A large, lumbering man is walking in the dark. In his hand, dangling by his side, he clutches a yellowing photograph. In the picture, an enlargement of the sort that could have been plucked off the wall, is a strapping man with a shaved head, staring straight into the camera. He looks determined, but not threatening. His face is round and open, but set in an expression that remains etched in the mind. In this short scene from the film "Kapo Gruenbaum," to be aired on the eve of Holocaust Martyrs and Heroes Day (next Monday, Channel Two, 9 P.M.), Matti Gruenbaum is seen at the start of his journey to piece together the enigma of his uncle, Eliezer Gruenbaum, the man in the photograph.
It is a photograph that attracts the viewer like a magnet. It is hard to reconcile this pleasant face with the sadistic kapo (a concentration camp inmate who collaborated with the Nazis) he was accused of being - so cruel that the Jews murdered him during the War of Independence (the accusations against him have never been confirmed). Certainly, the man does not look like a monster.
If his face arouses our curiosity, it is also because Eliezer Gruenbaum is the son of Itzhak Gruenbaum, who was known in Poland as the "king of the Jews." From testimony in the film, we learn about the strong physical resemblance between Gruenbaum the son and his father, the famous Zionist leader. It was easy to point him out in a crowd and cluck one's tongue: "Look what happened to Gruenbaum's son, a boy from a good family."
So what did happen to the son of Itzhak Gruenbaum? How did he become a kapo? Was he really a brutal murderer? Is there any truth in the allegations brought against him by the Holocaust survivors interviewed in this film - or is his nephew right in saying that it's all delusion and hearsay?
"Kapo Gruenbaum," directed by Duby Kroitero, documents Matti Gruenbaum's travels to Poland and Paris in a search for witnesses: survivors who knew Eliezer ("Itche") Gruenbaum or were in his block. Kroitero tries to dispel the fog that surrounds this mysterious figure and seek the truth behind the stories linked to his life and death. For example, the claim (supported by historian Ze'ev Tsahor) that Gruenbaum did not fall in the battle for Ramat Rahel, but was murdered by fellow Jews as an act of revenge. Others say that he committed suicide. The film manages to disprove the first claim, but not the second.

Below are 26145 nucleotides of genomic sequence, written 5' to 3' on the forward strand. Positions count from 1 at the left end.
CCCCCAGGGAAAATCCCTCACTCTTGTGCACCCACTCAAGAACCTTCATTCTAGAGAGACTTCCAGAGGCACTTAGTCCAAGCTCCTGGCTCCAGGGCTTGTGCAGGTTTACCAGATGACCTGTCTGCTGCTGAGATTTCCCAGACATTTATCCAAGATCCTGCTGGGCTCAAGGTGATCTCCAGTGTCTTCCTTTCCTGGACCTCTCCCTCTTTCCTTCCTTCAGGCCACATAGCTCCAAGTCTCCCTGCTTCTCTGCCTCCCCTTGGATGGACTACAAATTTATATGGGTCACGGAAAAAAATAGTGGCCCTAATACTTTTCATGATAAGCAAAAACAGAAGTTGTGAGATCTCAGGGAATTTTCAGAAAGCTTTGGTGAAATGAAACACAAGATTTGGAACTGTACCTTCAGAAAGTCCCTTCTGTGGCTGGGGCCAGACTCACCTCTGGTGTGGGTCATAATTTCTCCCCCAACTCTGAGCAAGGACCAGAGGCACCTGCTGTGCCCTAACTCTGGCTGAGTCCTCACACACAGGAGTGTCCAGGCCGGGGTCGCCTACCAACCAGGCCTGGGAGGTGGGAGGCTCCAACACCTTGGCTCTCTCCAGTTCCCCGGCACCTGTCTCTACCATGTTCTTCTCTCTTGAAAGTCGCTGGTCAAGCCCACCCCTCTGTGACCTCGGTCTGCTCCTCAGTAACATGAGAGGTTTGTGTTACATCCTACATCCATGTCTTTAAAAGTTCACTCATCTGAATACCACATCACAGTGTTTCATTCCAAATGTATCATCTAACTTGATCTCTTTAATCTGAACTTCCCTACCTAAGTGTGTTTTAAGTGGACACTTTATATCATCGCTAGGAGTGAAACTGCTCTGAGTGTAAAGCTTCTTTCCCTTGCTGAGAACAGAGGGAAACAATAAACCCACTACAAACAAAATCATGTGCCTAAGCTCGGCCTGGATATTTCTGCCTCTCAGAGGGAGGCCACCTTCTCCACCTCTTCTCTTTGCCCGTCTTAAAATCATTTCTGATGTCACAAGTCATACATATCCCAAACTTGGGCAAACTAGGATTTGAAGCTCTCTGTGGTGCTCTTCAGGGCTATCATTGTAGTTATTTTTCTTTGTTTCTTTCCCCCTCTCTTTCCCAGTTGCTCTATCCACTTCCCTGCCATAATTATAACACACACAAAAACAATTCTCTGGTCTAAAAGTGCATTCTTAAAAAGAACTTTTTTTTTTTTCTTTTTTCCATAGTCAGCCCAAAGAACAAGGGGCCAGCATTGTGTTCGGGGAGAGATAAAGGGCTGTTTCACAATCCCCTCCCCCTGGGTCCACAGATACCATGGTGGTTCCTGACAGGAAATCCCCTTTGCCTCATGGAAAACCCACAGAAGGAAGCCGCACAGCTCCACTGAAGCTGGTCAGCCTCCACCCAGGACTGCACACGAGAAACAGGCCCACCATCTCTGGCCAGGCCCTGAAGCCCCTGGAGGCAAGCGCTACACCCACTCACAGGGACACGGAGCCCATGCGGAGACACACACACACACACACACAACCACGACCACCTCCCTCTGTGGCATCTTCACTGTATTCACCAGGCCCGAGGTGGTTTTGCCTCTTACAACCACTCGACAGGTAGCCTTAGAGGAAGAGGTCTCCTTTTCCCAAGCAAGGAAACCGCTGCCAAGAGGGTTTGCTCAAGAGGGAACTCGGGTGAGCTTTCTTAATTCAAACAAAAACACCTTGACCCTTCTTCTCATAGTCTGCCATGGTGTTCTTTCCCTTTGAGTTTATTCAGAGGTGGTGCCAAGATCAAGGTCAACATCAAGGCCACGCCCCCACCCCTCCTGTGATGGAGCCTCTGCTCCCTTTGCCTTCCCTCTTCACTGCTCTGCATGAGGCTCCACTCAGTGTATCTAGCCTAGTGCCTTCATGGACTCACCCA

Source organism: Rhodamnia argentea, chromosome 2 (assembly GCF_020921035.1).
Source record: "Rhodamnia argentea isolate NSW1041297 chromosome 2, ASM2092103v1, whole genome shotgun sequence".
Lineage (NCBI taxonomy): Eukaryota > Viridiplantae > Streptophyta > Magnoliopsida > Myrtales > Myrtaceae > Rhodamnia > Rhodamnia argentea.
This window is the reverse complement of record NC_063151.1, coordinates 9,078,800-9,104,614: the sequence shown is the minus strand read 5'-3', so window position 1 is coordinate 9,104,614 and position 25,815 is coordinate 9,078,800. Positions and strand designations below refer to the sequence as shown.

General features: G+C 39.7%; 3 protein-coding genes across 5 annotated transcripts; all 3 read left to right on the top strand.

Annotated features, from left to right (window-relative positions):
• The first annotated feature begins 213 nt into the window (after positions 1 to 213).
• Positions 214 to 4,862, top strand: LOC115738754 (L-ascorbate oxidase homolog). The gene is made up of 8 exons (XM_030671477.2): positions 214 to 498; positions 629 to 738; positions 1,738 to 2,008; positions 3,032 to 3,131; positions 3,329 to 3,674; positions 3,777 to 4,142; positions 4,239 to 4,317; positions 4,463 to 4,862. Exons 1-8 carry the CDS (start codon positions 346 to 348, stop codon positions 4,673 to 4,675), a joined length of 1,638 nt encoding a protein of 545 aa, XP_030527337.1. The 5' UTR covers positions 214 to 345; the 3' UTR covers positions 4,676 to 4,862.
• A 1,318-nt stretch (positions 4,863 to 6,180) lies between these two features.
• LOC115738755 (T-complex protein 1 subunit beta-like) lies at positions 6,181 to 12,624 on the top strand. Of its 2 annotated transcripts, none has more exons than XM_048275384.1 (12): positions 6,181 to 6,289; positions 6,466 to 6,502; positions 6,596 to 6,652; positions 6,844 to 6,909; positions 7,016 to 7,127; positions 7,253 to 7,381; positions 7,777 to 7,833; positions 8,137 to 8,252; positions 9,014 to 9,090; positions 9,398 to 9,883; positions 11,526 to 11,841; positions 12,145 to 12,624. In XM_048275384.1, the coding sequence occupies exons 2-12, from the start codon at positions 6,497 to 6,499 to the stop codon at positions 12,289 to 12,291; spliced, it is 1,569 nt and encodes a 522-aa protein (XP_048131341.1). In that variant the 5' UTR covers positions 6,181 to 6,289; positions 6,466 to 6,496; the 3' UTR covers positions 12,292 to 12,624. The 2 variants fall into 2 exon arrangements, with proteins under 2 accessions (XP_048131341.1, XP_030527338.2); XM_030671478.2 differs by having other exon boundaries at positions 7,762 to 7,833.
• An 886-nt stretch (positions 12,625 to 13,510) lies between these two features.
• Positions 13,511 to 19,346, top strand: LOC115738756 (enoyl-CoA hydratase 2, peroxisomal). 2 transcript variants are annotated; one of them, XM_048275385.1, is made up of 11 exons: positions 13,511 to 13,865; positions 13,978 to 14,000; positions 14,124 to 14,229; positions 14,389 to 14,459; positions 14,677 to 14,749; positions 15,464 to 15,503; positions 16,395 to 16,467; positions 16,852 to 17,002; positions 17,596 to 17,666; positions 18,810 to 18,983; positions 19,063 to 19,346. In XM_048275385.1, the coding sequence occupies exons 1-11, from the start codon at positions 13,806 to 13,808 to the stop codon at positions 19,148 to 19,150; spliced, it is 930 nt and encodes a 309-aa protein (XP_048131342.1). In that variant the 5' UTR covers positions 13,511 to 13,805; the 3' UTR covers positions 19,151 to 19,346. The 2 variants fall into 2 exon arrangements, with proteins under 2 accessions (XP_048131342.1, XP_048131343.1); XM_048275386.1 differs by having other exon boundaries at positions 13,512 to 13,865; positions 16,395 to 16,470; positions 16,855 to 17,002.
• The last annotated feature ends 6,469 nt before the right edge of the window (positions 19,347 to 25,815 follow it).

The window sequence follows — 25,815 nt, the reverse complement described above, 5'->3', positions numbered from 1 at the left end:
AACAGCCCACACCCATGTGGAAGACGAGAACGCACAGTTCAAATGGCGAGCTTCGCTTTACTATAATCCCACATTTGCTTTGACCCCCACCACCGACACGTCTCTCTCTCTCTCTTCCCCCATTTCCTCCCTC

Although its intentions are sincere, this film is too short and superficial to deal with the whole picture: the mysterious character of Itche Gruenbaum, the father and son relationship, the political and historical background, and the source of the accusations and rumors. Between the lines, however, it emerges that Gruenbaum's character and background worked to his detriment, turning him into a symbol of someone who is disloyal to one's own. And from the moment he became a symbol, the facts no longer mattered: He became an easy target for all the pent-up emotions. How did he become a symbol? The film doesn't explain, although Matti Gruenbaum feels that Itche's complex personality and his father's position contributed greatly.
Itzhak Gruenbaum was a respected figure who attained one of the highest positions a Jew could hold: He was a member of the Sejm, the Polish parliament, where he headed the minority bloc. It was not for nothing that people called him the "king of the Jews." During World War II, he served as chairman of the Jewish Agency's Rescue Committee. His determination not to halt the development of the Jewish Yishuv (pre-state community) in Palestine and make rescuing European Jewry his top priority drew much flak, especially from the ultra-Orthodox community. Later, when he was appointed minister of the interior under David Ben-Gurion, the ultra- Orthodox treated him much the way they treat Yossi Sarid or Shulamit Aloni today. Matti Gruenbaum believes that this led to the spread of rumors about Itche.
Eliezer Gruenbaum was the middle child, the second of Itzhak Gruenbaum's three sons. Refusing to follow in his father's footsteps, he caused the elder Gruenbaum considerable embarrassment. As a young man, he was active in the Communist Party, which was blacklisted by the Polish authorities at the time. At the age of 19, he was arrested and sent to prison for four and a half years. After serving two years, he escaped from jail and fled to Paris, where he continued his political activity and edited a Polish workers' newsletter (a kind of "workers' hot line").